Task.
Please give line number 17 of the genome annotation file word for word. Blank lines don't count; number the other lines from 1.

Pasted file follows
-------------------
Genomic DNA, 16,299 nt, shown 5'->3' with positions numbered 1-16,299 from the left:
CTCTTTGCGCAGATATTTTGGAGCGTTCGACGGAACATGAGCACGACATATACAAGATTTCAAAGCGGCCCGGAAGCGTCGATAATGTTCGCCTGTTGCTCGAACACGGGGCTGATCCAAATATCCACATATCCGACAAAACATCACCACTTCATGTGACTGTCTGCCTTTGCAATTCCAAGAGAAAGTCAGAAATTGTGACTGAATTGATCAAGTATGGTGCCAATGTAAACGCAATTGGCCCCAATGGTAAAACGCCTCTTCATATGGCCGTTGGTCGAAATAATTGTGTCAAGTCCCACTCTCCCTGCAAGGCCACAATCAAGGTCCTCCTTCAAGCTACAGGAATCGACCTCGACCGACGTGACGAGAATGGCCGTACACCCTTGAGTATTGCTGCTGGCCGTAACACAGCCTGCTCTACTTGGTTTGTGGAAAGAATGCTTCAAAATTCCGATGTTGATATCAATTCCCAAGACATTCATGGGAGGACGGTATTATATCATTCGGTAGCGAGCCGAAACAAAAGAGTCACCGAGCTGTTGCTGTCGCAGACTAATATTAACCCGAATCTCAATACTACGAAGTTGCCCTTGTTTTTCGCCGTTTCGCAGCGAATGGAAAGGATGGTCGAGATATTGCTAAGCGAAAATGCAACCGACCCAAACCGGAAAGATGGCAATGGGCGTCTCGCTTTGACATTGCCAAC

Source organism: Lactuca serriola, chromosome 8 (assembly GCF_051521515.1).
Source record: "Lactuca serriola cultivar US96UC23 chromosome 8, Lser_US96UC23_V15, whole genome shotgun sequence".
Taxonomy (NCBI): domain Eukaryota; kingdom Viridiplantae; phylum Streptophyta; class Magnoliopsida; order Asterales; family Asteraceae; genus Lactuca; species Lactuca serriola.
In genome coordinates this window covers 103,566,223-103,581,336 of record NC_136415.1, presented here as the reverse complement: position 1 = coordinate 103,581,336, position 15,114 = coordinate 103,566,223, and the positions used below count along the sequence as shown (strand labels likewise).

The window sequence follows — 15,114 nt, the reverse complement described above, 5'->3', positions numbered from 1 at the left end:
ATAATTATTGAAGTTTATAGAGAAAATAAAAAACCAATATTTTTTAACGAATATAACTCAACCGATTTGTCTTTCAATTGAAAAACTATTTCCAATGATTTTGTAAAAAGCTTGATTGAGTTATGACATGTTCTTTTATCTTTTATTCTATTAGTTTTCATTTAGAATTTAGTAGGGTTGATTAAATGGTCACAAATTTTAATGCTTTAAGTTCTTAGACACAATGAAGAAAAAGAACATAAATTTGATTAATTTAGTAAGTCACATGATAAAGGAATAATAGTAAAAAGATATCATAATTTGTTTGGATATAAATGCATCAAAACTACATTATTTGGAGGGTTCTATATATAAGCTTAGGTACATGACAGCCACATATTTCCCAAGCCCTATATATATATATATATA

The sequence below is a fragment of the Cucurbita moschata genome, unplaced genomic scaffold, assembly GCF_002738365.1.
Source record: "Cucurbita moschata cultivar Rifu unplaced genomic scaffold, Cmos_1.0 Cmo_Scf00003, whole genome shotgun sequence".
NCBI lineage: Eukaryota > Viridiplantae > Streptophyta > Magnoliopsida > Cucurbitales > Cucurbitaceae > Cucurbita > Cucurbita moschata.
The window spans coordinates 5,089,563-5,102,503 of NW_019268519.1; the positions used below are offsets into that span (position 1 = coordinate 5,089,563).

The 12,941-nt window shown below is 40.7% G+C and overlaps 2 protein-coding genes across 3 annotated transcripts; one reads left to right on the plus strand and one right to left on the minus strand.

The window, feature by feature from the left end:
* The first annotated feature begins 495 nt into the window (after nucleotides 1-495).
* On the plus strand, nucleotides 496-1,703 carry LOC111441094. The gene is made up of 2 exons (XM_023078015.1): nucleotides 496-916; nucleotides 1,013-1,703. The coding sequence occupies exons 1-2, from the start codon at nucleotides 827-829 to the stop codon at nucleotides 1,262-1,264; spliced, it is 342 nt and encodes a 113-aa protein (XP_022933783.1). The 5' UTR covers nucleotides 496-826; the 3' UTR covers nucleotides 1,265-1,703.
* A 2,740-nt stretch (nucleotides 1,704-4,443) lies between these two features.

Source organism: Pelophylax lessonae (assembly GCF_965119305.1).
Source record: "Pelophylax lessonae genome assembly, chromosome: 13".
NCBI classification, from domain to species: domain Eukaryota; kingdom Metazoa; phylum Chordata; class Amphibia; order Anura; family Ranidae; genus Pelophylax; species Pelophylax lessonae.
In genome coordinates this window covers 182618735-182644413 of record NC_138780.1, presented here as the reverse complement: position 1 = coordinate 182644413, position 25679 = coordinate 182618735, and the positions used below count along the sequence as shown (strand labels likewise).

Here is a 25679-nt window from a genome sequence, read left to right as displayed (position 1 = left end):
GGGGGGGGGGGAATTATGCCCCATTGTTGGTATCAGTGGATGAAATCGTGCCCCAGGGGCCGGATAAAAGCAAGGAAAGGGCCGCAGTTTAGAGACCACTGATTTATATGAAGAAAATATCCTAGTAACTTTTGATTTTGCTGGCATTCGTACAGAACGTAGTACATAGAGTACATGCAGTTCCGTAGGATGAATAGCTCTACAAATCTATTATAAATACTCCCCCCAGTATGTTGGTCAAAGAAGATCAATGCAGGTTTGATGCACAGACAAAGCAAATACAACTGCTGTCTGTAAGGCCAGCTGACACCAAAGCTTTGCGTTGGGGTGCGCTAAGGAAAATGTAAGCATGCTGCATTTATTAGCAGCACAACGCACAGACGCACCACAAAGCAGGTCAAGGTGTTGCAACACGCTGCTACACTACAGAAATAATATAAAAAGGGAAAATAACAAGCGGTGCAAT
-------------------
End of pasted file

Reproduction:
* A 2,740-nt stretch (nucleotides 1,704-4,443) lies between these two features.